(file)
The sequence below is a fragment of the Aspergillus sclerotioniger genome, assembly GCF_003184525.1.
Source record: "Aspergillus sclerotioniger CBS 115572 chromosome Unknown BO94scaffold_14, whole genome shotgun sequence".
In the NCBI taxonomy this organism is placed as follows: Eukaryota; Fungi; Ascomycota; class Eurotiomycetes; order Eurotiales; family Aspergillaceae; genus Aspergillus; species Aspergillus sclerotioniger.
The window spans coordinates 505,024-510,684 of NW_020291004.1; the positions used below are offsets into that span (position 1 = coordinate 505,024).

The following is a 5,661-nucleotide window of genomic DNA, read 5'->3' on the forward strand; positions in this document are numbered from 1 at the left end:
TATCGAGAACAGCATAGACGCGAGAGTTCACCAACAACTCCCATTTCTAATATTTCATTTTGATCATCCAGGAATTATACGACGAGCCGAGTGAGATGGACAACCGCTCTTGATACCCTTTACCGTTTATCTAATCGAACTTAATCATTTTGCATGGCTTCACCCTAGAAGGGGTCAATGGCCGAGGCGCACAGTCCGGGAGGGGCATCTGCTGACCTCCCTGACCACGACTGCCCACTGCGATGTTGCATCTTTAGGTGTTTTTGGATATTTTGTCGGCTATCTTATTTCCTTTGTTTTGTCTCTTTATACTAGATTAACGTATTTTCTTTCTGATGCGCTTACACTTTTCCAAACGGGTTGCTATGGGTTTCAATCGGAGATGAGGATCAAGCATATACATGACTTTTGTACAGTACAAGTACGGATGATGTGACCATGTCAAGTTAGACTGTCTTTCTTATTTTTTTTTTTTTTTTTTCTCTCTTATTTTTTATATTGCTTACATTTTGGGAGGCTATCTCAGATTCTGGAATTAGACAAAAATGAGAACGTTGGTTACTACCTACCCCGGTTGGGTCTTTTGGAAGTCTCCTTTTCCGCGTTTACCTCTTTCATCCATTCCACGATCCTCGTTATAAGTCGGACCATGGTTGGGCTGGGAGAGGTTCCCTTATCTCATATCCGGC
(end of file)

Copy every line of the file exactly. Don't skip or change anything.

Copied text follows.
The sequence below is a fragment of the Aspergillus sclerotioniger genome, assembly GCF_003184525.1.
Source record: "Aspergillus sclerotioniger CBS 115572 chromosome Unknown BO94scaffold_14, whole genome shotgun sequence".
In the NCBI taxonomy this organism is placed as follows: Eukaryota; Fungi; Ascomycota; class Eurotiomycetes; order Eurotiales; family Aspergillaceae; genus Aspergillus; species Aspergillus sclerotioniger.
The window spans coordinates 505,024-510,684 of NW_020291004.1; the positions used below are offsets into that span (position 1 = coordinate 505,024).

The following is a 5,661-nucleotide window of genomic DNA, read 5'->3' on the forward strand; positions in this document are numbered from 1 at the left end:
TATCGAGAACAGCATAGACGCGAGAGTTCACCAACAACTCCCATTTCTAATATTTCATTTTGATCATCCAGGAATTATACGACGAGCCGAGTGAGATGGACAACCGCTCTTGATACCCTTTACCGTTTATCTAATCGAACTTAATCATTTTGCATGGCTTCACCCTAGAAGGGGTCAATGGCCGAGGCGCACAGTCCGGGAGGGGCATCTGCTGACCTCCCTGACCACGACTGCCCACTGCGATGTTGCATCTTTAGGTGTTTTTGGATATTTTGTCGGCTATCTTATTTCCTTTGTTTTGTCTCTTTATACTAGATTAACGTATTTTCTTTCTGATGCGCTTACACTTTTCCAAACGGGTTGCTATGGGTTTCAATCGGAGATGAGGATCAAGCATATACATGACTTTTGTACAGTACAAGTACGGATGATGTGACCATGTCAAGTTAGACTGTCTTTCTTATTTTTTTTTTTTTTTTTTCTCTCTTATTTTTTATATTGCTTACATTTTGGGAGGCTATCTCAGATTCTGGAATTAGACAAAAATGAGAACGTTGGTTACTACCTACCCCGGTTGGGTCTTTTGGAAGTCTCCTTTTCCGCGTTTACCTCTTTCATCCATTCCACGATCCTCGTTATAAGTCGGACCATGGTTGGGCTGGGAGAGGTTCCCTTATCTCATATCCGGC